South West Wales

Antigua Mullanys murder: no key for security gate

Ben and Catherine Mullany
Image caption Ben and Catherine Mullany were on the last day of their Caribbean honeymoon when they were shot

A Metropolitan Police officer has told the trial of two men accused of murdering a honeymoon couple that a gate behind their cottage could be opened without a key.

Catherine and Ben Mullany, both 31, from Pontardawe, Swansea, were attacked at a cottage in the Cocos Hotel and Resort in Antigua in July 2008.

Alan Tribe told Antigua's High Court anyone could unlock the security gate.

Avie Howell, 20, and Kaniel Martin, 23, deny the murders. The trial continues.

The pair also deny killing local shopkeeper Woneta Anderson, 43.

Mr and Mrs Mullany were attacked on the last day of their honeymoon on the Caribbean island in 2008.

Mrs Mullany, a doctor, died at the scene, while her husband, a physiotherapy student, was flown back to south Wales where he died in hospital a week later.

On Tuesday Mr Tribe, who is head of the evidence recovery unit for the Metropolitan Police, described arriving at the hotel to investigate on 2 August 2008.

He told the court that his team worked alongside members of the Royal Police Force of Antigua and Barbuda, to gather evidence from the murder scene.

He said he made a detailed assessment and described the location of the rear gate of the resort as being close to the cottage where the couple were staying.

He said this gate had two locks and the fencing surrounding it was a wire mesh.

Mr Tribe realised that by reaching through the fence, both locks could be opened without a key, even if the gate was locked from the outer side.

Intensive search

It follows evidence given earlier in the trial by resort security guard Brinsley Barrie who said the gate was not padlocked and could be opened with a simple "hard push."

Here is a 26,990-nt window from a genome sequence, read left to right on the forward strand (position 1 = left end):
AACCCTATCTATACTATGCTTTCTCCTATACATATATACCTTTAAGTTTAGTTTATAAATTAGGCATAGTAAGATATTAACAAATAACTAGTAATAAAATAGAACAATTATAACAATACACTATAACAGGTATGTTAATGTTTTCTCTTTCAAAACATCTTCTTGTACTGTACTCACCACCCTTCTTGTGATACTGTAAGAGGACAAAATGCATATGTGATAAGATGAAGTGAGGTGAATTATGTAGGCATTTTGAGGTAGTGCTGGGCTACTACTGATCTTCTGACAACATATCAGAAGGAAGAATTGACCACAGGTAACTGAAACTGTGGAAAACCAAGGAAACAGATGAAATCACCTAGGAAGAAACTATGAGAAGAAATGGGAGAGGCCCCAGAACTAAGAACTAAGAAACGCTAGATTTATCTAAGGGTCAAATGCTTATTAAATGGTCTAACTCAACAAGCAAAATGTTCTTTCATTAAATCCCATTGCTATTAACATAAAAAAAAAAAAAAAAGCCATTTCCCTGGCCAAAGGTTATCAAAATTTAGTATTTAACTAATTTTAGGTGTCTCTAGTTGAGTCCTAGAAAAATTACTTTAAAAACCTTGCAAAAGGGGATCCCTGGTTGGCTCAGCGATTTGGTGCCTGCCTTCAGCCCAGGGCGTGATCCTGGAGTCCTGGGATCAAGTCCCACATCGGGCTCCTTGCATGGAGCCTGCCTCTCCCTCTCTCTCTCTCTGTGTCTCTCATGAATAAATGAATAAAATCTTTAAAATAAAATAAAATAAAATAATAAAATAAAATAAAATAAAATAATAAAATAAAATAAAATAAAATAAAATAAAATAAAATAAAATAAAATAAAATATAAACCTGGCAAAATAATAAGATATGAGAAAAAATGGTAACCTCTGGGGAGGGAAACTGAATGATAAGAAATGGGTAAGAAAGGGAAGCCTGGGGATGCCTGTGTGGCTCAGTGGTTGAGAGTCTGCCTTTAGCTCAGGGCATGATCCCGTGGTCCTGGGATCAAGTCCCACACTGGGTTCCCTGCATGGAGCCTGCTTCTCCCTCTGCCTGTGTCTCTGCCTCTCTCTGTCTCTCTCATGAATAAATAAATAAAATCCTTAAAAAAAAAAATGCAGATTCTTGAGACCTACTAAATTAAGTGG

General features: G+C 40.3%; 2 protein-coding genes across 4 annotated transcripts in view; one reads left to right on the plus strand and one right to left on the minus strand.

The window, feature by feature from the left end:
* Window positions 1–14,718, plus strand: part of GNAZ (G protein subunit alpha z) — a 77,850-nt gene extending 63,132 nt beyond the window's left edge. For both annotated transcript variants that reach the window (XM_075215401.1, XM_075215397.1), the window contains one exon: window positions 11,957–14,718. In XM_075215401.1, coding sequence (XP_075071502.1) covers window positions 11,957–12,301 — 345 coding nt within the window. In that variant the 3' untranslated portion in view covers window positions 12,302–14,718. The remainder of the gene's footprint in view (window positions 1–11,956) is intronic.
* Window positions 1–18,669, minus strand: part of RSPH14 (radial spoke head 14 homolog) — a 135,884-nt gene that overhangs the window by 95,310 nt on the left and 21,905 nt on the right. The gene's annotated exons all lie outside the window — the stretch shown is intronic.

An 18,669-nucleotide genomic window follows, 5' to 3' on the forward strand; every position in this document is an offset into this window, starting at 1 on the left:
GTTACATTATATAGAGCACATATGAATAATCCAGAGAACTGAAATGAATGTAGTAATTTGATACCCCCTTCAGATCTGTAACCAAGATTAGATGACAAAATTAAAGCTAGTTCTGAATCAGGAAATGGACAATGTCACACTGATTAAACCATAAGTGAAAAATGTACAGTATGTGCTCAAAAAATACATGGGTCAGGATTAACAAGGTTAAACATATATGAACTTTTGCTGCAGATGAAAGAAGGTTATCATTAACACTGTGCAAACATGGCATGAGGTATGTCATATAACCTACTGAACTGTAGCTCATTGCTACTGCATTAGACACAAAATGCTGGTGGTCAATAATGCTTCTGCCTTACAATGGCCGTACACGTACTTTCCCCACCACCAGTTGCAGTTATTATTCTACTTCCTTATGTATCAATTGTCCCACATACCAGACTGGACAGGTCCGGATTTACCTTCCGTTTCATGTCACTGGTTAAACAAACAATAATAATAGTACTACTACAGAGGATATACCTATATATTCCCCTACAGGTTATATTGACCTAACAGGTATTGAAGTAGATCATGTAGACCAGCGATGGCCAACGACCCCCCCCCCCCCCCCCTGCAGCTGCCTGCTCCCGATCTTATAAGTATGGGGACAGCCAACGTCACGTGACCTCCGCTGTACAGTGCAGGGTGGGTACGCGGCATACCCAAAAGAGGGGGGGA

He said it was his job to close the gate at night but it did not lock properly.

Mr Barrie agreed a guest locked out late at night could "easily" have entered the resort, and when asked if someone could have climbed over the barrier, he replied "most probably".

On Tuesday, Mr Tribe also pointed out that the steps that led from the gate led directly to the veranda of the cottage which was surrounded by much foliage.

He said the foliage concealed numerous obstacles that would present a significant hazard if one was to travel that area in the dark.

During their intensive search of the crime scene, the team took more pieces of evidence including several swabs for DNA testing and numerous photographs.

Mr Tribe told the court that on 13 August, he and other officers went to the home of accused Avie Howell where he and other members of his family were present.

Several items were removed, including a black and silver Nokia cell phone. This was one of several visits the police made to the house.

Mr Tribe returned to Antigua in November 2008 with his colleagues to conduct crime scene analysis at the Morning Glory Sunshine Shop where Wonetta Anderson was murdered.

They also carried out analysis at a home in Union Estate where a robbery earlier that year had resulted in the theft of a Glock pistol. At both scenes, evidence was removed and photographs taken.

All the evidence seized on the several searches was sealed by Mr Tribe and sent to Main House at the Metropolitan Police Building for analysis.

The trial continues.

More on this story